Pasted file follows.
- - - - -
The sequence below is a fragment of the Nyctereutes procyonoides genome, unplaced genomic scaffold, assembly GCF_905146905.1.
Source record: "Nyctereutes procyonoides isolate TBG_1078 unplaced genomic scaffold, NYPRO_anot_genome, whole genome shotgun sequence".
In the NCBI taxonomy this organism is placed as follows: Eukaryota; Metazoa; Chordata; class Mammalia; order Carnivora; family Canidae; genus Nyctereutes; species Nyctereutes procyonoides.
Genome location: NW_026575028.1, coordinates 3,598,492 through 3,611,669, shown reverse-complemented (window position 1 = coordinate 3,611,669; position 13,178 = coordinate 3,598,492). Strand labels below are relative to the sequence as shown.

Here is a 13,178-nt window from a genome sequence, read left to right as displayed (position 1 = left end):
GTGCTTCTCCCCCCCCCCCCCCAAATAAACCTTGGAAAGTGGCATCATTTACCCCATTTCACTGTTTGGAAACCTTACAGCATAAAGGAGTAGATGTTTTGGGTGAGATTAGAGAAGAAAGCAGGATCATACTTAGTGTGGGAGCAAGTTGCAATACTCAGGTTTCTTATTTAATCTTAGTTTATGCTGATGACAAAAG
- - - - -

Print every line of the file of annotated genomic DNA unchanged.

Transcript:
The sequence below is a fragment of the Nyctereutes procyonoides genome, unplaced genomic scaffold, assembly GCF_905146905.1.
Source record: "Nyctereutes procyonoides isolate TBG_1078 unplaced genomic scaffold, NYPRO_anot_genome, whole genome shotgun sequence".
In the NCBI taxonomy this organism is placed as follows: Eukaryota; Metazoa; Chordata; class Mammalia; order Carnivora; family Canidae; genus Nyctereutes; species Nyctereutes procyonoides.
Genome location: NW_026575028.1, coordinates 3,598,492 through 3,611,669, shown reverse-complemented (window position 1 = coordinate 3,611,669; position 13,178 = coordinate 3,598,492). Strand labels below are relative to the sequence as shown.

Here is a 13,178-nt window from a genome sequence, read left to right as displayed (position 1 = left end):
GTGCTTCTCCCCCCCCCCCCCCAAATAAACCTTGGAAAGTGGCATCATTTACCCCATTTCACTGTTTGGAAACCTTACAGCATAAAGGAGTAGATGTTTTGGGTGAGATTAGAGAAGAAAGCAGGATCATACTTAGTGTGGGAGCAAGTTGCAATACTCAGGTTTCTTATTTAATCTTAGTTTATGCTGATGACAAAAG